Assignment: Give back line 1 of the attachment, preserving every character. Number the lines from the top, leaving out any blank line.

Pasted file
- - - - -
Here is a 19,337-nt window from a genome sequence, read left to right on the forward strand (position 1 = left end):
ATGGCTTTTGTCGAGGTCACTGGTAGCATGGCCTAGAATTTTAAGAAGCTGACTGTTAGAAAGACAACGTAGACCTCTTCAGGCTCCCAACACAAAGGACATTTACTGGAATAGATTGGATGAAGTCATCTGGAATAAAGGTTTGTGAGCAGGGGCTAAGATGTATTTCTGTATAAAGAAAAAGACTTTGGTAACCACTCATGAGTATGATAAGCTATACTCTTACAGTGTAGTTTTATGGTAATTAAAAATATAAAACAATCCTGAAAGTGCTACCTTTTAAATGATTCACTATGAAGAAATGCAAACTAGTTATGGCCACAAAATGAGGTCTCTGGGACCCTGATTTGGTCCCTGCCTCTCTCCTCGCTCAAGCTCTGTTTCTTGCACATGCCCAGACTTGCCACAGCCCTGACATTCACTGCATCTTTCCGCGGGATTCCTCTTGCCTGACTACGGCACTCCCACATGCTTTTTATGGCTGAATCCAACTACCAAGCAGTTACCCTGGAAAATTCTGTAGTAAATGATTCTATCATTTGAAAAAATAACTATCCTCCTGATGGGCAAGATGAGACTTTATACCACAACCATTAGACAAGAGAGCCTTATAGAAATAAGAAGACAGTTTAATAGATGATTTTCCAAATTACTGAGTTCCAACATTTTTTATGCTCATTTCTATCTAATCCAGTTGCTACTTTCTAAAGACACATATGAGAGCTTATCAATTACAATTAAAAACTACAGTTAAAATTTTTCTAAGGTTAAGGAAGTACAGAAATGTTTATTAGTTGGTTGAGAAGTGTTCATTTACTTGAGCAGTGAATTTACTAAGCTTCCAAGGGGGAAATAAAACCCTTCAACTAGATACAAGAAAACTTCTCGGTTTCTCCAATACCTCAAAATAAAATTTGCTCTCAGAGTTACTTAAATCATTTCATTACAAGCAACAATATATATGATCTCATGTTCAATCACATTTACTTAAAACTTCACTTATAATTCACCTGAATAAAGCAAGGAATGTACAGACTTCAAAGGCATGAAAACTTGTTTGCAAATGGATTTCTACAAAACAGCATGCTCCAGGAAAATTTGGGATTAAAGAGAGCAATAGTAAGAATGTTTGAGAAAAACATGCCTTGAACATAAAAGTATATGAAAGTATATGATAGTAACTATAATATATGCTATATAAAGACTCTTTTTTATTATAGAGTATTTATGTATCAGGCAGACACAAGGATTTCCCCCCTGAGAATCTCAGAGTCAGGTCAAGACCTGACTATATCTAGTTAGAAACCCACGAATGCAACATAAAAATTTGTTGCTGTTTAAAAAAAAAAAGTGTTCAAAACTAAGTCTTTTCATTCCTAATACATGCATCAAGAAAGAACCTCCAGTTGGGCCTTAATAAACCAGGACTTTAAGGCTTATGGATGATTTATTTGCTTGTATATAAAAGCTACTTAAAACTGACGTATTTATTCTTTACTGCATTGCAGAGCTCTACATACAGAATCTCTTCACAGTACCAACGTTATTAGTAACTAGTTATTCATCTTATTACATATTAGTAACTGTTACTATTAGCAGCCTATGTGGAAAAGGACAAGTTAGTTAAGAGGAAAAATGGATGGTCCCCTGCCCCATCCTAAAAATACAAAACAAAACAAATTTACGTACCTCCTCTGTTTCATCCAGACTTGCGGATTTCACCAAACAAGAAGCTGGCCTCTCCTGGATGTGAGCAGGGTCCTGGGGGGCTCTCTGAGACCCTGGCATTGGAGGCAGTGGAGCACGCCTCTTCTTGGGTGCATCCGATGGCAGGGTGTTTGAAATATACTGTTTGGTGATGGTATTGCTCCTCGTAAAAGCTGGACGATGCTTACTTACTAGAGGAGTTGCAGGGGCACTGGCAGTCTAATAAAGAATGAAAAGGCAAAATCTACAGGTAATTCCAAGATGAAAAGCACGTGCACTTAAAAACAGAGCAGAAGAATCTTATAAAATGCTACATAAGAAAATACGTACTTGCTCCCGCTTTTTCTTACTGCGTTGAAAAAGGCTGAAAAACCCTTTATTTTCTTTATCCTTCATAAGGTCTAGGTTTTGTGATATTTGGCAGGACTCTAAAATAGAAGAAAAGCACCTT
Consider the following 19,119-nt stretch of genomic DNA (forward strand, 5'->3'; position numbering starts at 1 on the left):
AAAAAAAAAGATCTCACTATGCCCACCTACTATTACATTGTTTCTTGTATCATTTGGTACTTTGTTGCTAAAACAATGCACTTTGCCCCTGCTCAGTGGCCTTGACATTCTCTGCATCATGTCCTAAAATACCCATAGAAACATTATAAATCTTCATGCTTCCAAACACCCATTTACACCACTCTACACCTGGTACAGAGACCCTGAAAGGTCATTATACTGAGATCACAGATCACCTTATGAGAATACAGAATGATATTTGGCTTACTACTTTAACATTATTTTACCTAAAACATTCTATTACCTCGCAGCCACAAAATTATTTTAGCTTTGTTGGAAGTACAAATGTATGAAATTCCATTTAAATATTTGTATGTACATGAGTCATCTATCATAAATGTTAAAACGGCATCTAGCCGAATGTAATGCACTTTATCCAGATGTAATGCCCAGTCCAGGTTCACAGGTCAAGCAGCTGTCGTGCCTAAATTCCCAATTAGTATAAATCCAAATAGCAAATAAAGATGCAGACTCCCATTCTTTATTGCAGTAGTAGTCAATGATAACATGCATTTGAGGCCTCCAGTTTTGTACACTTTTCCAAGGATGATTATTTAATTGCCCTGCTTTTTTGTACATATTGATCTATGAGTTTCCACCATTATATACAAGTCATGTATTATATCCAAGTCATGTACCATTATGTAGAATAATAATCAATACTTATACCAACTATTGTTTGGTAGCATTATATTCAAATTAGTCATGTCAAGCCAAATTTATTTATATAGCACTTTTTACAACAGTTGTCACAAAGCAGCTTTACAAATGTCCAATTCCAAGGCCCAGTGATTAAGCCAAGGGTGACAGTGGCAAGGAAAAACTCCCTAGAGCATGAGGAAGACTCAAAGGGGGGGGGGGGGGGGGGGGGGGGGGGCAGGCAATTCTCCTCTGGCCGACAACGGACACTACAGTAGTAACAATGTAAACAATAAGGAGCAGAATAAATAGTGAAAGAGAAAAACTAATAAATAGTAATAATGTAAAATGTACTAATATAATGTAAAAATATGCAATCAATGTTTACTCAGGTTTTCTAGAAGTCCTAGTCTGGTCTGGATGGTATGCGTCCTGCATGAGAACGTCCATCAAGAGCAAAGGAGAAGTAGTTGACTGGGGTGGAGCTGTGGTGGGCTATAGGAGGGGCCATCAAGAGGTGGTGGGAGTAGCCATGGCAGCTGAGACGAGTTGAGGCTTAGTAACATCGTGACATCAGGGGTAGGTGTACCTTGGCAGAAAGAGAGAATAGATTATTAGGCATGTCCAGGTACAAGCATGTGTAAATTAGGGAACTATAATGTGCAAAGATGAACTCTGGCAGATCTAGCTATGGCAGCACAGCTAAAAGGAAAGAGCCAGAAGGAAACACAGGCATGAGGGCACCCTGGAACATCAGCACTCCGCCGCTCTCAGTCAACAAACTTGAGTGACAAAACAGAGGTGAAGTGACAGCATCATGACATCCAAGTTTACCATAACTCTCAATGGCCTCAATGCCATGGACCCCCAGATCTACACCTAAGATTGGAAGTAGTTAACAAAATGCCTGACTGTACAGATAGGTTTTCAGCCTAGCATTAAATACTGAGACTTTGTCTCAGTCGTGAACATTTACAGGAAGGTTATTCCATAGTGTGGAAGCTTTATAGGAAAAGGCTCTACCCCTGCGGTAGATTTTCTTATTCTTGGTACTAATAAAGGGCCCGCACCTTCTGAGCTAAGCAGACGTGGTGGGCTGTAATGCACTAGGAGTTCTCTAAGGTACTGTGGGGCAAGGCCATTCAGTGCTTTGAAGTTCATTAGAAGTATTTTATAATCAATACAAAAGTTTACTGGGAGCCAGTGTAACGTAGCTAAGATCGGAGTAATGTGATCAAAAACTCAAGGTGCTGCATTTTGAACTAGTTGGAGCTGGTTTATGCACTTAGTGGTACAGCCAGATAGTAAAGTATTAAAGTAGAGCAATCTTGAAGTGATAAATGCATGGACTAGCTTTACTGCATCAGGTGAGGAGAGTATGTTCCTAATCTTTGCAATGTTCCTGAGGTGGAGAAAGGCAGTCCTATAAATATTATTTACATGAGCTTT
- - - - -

Here is a 19,337-nt window from a genome sequence, read left to right on the forward strand (position 1 = left end):